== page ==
Nishabdham begins with a bag of horror clichés. There’s a flashback. We see a villa in 1920s America. The camera’s already peeking from behind a curtain and letting out menacing whispers. You know the rest. The residents see strange activity, descend into the cellar, and get themselves offed by you-don’t-know-who. The man is found crucified on…
“Narasimha Reddy is introduced to us as an almost mythical character who was born dead, but is resurrected by the forces of nature—a thunder, to be specific. This is a film that labours quite evidently to try and be an epic.”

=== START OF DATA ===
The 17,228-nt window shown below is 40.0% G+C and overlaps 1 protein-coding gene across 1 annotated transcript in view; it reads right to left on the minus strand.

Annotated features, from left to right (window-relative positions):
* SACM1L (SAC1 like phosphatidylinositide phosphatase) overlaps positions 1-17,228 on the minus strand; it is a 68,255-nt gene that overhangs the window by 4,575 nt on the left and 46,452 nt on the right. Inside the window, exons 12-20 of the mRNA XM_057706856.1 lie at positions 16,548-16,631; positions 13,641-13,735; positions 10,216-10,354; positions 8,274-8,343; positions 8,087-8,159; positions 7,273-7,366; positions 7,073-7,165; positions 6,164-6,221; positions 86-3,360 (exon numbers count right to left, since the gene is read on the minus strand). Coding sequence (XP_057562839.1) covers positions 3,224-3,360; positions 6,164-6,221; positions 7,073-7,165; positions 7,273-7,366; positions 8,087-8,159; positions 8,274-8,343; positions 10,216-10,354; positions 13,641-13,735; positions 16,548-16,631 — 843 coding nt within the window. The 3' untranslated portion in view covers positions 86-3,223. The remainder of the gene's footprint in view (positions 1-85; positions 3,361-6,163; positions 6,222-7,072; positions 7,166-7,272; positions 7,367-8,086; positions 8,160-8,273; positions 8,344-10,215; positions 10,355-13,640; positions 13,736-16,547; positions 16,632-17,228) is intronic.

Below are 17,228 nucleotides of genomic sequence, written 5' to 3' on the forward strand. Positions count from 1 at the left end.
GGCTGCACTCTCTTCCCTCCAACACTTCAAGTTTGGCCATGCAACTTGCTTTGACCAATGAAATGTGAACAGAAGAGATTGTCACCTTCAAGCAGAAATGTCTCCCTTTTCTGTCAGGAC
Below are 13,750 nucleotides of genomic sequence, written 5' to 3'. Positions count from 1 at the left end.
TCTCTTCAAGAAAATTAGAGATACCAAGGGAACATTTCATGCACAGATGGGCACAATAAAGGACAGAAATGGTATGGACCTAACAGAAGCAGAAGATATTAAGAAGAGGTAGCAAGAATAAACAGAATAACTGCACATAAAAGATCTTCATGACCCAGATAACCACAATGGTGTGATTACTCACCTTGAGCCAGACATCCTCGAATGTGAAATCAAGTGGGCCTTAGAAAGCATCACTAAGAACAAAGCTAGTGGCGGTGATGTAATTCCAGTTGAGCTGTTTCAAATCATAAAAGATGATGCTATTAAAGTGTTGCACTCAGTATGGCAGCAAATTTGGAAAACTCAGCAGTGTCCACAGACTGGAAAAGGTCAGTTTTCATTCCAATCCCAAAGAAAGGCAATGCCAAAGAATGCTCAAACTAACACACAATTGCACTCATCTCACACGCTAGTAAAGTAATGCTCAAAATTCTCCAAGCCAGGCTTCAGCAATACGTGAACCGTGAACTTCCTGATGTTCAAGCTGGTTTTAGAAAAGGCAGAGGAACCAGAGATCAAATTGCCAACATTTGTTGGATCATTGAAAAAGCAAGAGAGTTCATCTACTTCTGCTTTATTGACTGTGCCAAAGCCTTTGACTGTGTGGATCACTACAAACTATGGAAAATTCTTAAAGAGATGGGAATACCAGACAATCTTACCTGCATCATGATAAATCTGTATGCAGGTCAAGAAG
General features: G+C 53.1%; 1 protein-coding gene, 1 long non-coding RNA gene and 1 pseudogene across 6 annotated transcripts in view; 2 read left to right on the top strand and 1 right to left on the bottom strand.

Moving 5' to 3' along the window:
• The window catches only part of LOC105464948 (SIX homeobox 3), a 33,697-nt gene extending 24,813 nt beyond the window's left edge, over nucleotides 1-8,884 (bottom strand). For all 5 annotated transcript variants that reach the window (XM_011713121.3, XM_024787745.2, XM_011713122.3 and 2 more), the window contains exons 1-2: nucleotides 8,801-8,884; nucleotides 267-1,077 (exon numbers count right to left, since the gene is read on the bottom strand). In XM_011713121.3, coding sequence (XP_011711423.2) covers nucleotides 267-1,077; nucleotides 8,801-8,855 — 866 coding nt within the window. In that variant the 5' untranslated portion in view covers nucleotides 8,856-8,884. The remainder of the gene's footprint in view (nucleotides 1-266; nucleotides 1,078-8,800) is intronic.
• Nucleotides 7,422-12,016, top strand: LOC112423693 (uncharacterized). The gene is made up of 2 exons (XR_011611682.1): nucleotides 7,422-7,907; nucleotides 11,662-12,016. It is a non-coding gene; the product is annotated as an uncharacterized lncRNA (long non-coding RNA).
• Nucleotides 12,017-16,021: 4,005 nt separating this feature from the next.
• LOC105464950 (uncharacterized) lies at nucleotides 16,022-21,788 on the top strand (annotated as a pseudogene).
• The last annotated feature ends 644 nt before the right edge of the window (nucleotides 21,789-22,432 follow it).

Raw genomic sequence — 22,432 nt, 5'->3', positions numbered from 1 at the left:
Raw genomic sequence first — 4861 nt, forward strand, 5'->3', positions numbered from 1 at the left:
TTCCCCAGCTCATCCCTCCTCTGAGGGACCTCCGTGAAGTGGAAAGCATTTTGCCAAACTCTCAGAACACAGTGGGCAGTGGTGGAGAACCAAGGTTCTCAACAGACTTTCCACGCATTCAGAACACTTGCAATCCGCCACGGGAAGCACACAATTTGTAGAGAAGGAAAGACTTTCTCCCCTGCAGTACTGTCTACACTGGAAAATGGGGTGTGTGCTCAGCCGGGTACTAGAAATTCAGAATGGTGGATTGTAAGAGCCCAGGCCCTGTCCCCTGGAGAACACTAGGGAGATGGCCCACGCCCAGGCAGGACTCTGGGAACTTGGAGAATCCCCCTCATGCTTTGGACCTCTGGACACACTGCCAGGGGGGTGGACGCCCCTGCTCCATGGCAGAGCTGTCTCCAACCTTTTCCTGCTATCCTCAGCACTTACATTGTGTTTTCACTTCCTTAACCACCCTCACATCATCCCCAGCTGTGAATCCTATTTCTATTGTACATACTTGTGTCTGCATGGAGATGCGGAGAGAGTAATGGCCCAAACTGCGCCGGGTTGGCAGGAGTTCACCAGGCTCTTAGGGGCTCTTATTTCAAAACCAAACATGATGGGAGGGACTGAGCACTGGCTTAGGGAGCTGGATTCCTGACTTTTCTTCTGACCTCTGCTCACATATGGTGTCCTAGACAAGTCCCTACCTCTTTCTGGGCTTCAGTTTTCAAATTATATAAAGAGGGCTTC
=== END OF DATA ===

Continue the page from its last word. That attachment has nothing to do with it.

It’s a tad disheartening when even in a story that has an educated, independent woman at its heart, you need to have her be rescued from a fabricated situation, and later, have a song, in which you get her gaze helplessly at the alpha male.
Doraisingam is horrible when he’s trying to be discreet. He even says he trusts emotions, not evidence. It just doesn’t seem like he brings a whole lot to the table as a senior police officer apart from old-fashioned good intent and plenty of anger issues.